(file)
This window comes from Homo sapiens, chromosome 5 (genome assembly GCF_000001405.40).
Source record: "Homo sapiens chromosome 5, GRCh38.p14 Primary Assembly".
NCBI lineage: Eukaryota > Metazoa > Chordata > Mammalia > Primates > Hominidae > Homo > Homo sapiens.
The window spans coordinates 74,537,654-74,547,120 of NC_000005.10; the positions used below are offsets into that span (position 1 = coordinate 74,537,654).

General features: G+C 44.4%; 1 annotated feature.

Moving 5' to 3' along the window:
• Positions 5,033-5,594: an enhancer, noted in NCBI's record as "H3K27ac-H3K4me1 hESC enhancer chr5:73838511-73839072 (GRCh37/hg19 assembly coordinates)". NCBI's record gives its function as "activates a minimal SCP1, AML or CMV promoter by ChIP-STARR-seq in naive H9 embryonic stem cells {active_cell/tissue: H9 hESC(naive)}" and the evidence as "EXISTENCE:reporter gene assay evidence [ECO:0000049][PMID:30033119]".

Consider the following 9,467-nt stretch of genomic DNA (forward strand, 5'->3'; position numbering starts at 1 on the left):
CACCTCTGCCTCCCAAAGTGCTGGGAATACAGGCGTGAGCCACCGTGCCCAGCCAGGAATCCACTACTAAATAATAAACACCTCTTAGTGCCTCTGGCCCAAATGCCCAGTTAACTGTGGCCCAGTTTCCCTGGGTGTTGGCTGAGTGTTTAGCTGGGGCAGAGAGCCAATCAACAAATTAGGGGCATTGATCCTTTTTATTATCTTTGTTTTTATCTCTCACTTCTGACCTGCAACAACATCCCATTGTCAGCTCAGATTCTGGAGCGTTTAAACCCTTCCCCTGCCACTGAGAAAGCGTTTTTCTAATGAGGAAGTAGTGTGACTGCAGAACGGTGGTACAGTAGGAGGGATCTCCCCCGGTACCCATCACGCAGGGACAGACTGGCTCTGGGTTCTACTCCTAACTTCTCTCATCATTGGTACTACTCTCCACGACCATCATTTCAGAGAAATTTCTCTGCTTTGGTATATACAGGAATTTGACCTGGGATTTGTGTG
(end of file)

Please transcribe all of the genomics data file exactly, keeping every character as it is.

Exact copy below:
This window comes from Homo sapiens, chromosome 5 (genome assembly GCF_000001405.40).
Source record: "Homo sapiens chromosome 5, GRCh38.p14 Primary Assembly".
NCBI lineage: Eukaryota > Metazoa > Chordata > Mammalia > Primates > Hominidae > Homo > Homo sapiens.
The window spans coordinates 74,537,654-74,547,120 of NC_000005.10; the positions used below are offsets into that span (position 1 = coordinate 74,537,654).

General features: G+C 44.4%; 1 annotated feature.

Moving 5' to 3' along the window:
• Positions 5,033-5,594: an enhancer, noted in NCBI's record as "H3K27ac-H3K4me1 hESC enhancer chr5:73838511-73839072 (GRCh37/hg19 assembly coordinates)". NCBI's record gives its function as "activates a minimal SCP1, AML or CMV promoter by ChIP-STARR-seq in naive H9 embryonic stem cells {active_cell/tissue: H9 hESC(naive)}" and the evidence as "EXISTENCE:reporter gene assay evidence [ECO:0000049][PMID:30033119]".

Consider the following 9,467-nt stretch of genomic DNA (forward strand, 5'->3'; position numbering starts at 1 on the left):
CACCTCTGCCTCCCAAAGTGCTGGGAATACAGGCGTGAGCCACCGTGCCCAGCCAGGAATCCACTACTAAATAATAAACACCTCTTAGTGCCTCTGGCCCAAATGCCCAGTTAACTGTGGCCCAGTTTCCCTGGGTGTTGGCTGAGTGTTTAGCTGGGGCAGAGAGCCAATCAACAAATTAGGGGCATTGATCCTTTTTATTATCTTTGTTTTTATCTCTCACTTCTGACCTGCAACAACATCCCATTGTCAGCTCAGATTCTGGAGCGTTTAAACCCTTCCCCTGCCACTGAGAAAGCGTTTTTCTAATGAGGAAGTAGTGTGACTGCAGAACGGTGGTACAGTAGGAGGGATCTCCCCCGGTACCCATCACGCAGGGACAGACTGGCTCTGGGTTCTACTCCTAACTTCTCTCATCATTGGTACTACTCTCCACGACCATCATTTCAGAGAAATTTCTCTGCTTTGGTATATACAGGAATTTGACCTGGGATTTGTGTG